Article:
So I’d hunker alone and watch my VHS tape at high volume. I had the fast-forwards timed after the opening 10 minutes. My Top Gun was all about Iceman and Maverick and their blossoming tension. VHS fast forwards, for the generationally uninitiated, meant waiting and listening to the rhythmic hum of the VCR machine and starring at a blank screen as the film physically rolled from spot to spot within the cassette tape. Basically, an adept fast-forwarder like myself was cutting and editing his own film. And I had it down. Twenty seconds from the opening to the shirtless beach volleyball scene, all that male high-fiving and posturing and flexing. They spike the ball because they cannot kiss, I’d tell myself. Twenty more seconds to the bright white shower towel scene, all those flyboys and their bodylines molded from F-14 gunmetal and their clean-shaven faces misted up as if emerging from coital exertions, like ripe nectarines, like Jill Greenberg photographs. Twenty more seconds to the climactic dogfight somewhere above the Indian Ocean, culminating in Iceman and Maverick victoriously slapping backs on the aircraft carrier and speaking what I thought were the sexiest two lines in American film.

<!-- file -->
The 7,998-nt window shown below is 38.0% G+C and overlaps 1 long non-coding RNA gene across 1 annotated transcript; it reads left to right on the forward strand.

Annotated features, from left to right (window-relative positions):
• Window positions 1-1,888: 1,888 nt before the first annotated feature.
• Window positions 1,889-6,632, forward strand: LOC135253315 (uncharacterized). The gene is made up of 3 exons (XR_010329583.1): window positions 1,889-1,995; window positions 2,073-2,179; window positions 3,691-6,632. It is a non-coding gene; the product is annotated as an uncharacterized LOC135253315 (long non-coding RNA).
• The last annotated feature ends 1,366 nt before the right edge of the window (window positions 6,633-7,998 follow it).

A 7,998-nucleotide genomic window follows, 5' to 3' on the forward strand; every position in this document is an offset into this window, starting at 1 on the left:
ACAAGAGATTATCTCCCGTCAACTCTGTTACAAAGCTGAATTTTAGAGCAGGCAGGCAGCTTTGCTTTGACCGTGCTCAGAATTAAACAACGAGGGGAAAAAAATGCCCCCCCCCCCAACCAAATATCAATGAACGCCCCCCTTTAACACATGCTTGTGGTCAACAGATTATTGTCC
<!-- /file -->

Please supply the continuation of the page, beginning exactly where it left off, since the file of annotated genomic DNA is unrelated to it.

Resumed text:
Iceman: “You can be my wingman, anytime.”
Maverick: “Bullshit, you can be mine.”
And that my friends, that jostling for the dominant position (I didn’t know about power-bottoming, as of yet), that did it for me. In the subtext of my fantasy, Iceman was propositioning, “I’ll be your top gun.” And that dirty twink Maverick was retorting, “No, I’ll be yours.” Later, I imagined the two of them flip-flopping right there on the carrier’s runway surface.